Feb 22, 2011
By Arushi Sharma
Rajiv Saxena, a Fulbright Senior Scholar, will deliver, "The Growth and Challenges of Hispanic Studies in India," at 4 p.m. Thursday, Feb. 24, in Bentley Hall 129.
During the talk, he will discuss the challenges of studying a culture not native to a particular country.
Saxena is an assistant professor of Spanish and Latin American Studies at Jawaharlal Nehru University in New Delhi, India. He also is the 2010 Fulbright Senior Scholar at the University of California, Davis and Harvard University.
"Lectures such as this bring together nationalities that one wouldn't think are connected," said Brian Bridges, Ohio University vice provost for diversity, access and equity. "Hispanics in India isn't a topic you would normally consider," Bridges said. "But lectures such
as this illustrate the importance of understanding the shrinking nature of the world, as well the interconnectedness and interdependence of one culture on the other."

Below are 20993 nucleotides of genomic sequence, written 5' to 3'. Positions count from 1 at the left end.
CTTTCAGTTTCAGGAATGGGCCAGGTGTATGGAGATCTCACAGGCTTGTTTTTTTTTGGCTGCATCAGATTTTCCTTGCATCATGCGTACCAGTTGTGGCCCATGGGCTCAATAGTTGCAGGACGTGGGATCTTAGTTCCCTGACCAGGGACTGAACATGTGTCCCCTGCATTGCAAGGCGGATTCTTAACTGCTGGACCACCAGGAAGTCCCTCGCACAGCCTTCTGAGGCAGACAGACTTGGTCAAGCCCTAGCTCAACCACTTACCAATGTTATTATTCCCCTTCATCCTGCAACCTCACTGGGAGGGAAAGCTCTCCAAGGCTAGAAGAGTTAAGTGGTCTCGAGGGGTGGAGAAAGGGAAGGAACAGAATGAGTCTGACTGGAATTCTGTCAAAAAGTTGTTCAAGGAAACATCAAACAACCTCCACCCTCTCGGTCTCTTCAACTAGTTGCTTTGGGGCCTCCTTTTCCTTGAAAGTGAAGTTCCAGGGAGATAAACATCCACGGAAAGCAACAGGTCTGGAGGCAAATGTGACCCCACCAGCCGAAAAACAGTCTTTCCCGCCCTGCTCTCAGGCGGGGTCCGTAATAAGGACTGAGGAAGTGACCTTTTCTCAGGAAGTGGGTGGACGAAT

Saxena's lecture could also increase the number of study abroad programs offered at Ohio University.
"It's a wonderful opportunity that could open up doors for future exchange programs," said Emilia Marks, a professor in the Ohio University Department of Modern Languages. "It will help us explore new ways of collaboration between the two institutions."
Marks, an associate professor of Spanish, is one of Saxena's primary contacts at the University.
"Students aren't aware of how wide open and accessible our world is, and the connections we can make with other countries," Marks said. "It's now possible for us to have a learning experience with countries across the world, regardless of geographic restrictions."
Bridges said the lecture will help develop students as world citizens.
"It helps us open our minds to accepting existing cultures in places not normally seen," Bridges said. "It helps us broaden our horizons and overturn preconceived notions."
The free lecture is sponsored by the Latin American Studies Program, the Center for International Studies, the Department of Modern Languages, the College of Arts and Sciences, and the Office of Diversity, Access, and Equity.